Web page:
While the world’s attention has been captured by old-style pirates off the coast of Africa, a Swedish judge yesterday issued a landmark ruling against the other kind of pirates. 

Pia Ohlin for AFP:

A Stockholm court on Friday found four men guilty of promoting copyright infringement by running The Pirate Bay, one of the world’s top websites for illegal filesharing, and sentenced them to a year in prison. The court also ordered the four — Fredrik Neij, Gottfrid Svartholm, Peter Sunde and Carl Lundstroem — to pay damages of 30 million kronor (2.72 million euros, 3.56 million dollars) to the recording industry, which hailed the ruling as a symbolic victory. “The Stockholm district court has today convicted the four people charged with promoting other people’s infringement of copyright laws,” the court said in a statement.

Representatives of the movie, music and video games industry had sought some 117 million kronor (10.6 million euros, 13.9 million dollars) in damages and interest for losses incurred from tens of millions of illegal downloads facilitated by the site.

Founded in 2003, The Pirate Bay makes it possible to skirt copyright fees and share music, film and computer game files using bit torrent technology, or peer-to-peer links offered on the site. None of the material can thus be found on The Pirate Bay server itself.The four, who have denied any wrongdoing, are expected to appeal the verdict and have previously vowed to take the case as high as the Swedish Supreme Court if necessary.

The Pirate Bay claims to have some 22 million users worldwide. “By providing a website with … well-developed search functions, easy uploading and storage possibilities, and with a tracker linked to the website, the accused have incited the crimes that the filesharers have committed,” the court said in a statement to the media. The court added that the four “knew that copyrighted material was being fileshared.” The one-year jail sentences were motivated by the “extensive accessibility of others’ (copy)rights and the fact that the operation was conducted commercially and in an organised fashion.”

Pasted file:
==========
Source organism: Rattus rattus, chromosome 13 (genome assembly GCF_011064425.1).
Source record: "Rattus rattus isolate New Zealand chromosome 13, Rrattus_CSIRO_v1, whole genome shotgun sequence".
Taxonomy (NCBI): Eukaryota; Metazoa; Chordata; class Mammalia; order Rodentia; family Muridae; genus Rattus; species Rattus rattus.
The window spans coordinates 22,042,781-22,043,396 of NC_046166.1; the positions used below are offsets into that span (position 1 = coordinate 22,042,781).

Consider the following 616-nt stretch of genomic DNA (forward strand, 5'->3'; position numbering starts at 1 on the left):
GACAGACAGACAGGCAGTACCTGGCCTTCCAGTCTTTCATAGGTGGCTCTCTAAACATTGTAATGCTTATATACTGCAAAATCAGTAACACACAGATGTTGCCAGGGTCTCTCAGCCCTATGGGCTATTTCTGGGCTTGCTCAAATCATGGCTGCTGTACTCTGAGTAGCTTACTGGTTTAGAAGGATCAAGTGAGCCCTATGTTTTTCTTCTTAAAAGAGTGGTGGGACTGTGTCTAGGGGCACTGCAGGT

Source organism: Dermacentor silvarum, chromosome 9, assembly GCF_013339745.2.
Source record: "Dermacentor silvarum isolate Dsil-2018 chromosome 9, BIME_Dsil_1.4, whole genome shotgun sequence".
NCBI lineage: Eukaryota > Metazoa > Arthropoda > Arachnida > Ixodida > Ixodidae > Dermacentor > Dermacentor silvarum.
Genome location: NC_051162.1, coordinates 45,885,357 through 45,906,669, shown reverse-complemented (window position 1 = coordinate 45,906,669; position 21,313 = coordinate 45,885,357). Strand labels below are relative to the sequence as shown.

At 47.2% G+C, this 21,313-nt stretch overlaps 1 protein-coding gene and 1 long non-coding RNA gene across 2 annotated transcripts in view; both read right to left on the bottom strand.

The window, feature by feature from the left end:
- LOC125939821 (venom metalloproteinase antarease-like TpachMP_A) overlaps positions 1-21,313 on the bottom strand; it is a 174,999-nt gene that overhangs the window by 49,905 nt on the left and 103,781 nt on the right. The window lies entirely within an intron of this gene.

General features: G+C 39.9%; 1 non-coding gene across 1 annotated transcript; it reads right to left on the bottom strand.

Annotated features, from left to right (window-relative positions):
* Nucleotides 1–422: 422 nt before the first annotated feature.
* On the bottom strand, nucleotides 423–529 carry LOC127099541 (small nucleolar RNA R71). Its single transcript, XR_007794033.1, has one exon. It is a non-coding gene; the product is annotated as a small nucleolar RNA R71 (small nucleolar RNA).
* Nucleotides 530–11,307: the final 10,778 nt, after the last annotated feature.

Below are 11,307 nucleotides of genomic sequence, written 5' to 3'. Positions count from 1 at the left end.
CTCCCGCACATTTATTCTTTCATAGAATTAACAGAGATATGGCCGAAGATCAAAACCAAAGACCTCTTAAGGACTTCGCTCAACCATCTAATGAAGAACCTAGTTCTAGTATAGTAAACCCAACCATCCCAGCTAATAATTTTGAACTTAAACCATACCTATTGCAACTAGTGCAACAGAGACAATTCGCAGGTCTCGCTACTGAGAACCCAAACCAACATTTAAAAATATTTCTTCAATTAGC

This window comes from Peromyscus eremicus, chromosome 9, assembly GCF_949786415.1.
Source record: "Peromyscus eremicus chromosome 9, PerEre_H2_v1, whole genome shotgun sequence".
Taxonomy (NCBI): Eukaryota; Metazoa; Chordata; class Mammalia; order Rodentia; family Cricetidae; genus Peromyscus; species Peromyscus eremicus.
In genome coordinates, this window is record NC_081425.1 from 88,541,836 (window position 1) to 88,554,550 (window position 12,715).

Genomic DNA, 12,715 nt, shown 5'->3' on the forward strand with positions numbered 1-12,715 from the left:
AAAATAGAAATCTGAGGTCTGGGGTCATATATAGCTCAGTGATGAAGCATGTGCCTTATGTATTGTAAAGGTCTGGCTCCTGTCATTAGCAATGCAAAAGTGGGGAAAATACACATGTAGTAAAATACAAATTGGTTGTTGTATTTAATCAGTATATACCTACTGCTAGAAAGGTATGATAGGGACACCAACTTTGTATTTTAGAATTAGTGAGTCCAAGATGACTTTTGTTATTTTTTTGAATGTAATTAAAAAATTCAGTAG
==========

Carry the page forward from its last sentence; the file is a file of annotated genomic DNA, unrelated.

IFPI, which represents the recording industry worldwide, hailed the decision.”The trial of the operators of The Pirate Bay was about defending the rights of creators, confirming the illegality of the service and creating a fair environment for legal music services that respect the rights of the creative community,” IFPI chairman and chief executive John Kennedy said in a statement. “Today’s verdict is the right outcome on all three counts,” he said, adding: “The court has also handed down a strong deterrent sentence that reflects the seriousness of the crimes committed.”

The history of such cases, however, would indicate that the industry should not take much comfort in this outcome.  Indeed, the Pirate Bay site is still in operation, “with servers spread among different countries.” 

James Joyner is managing editor of the Atlantic Counci.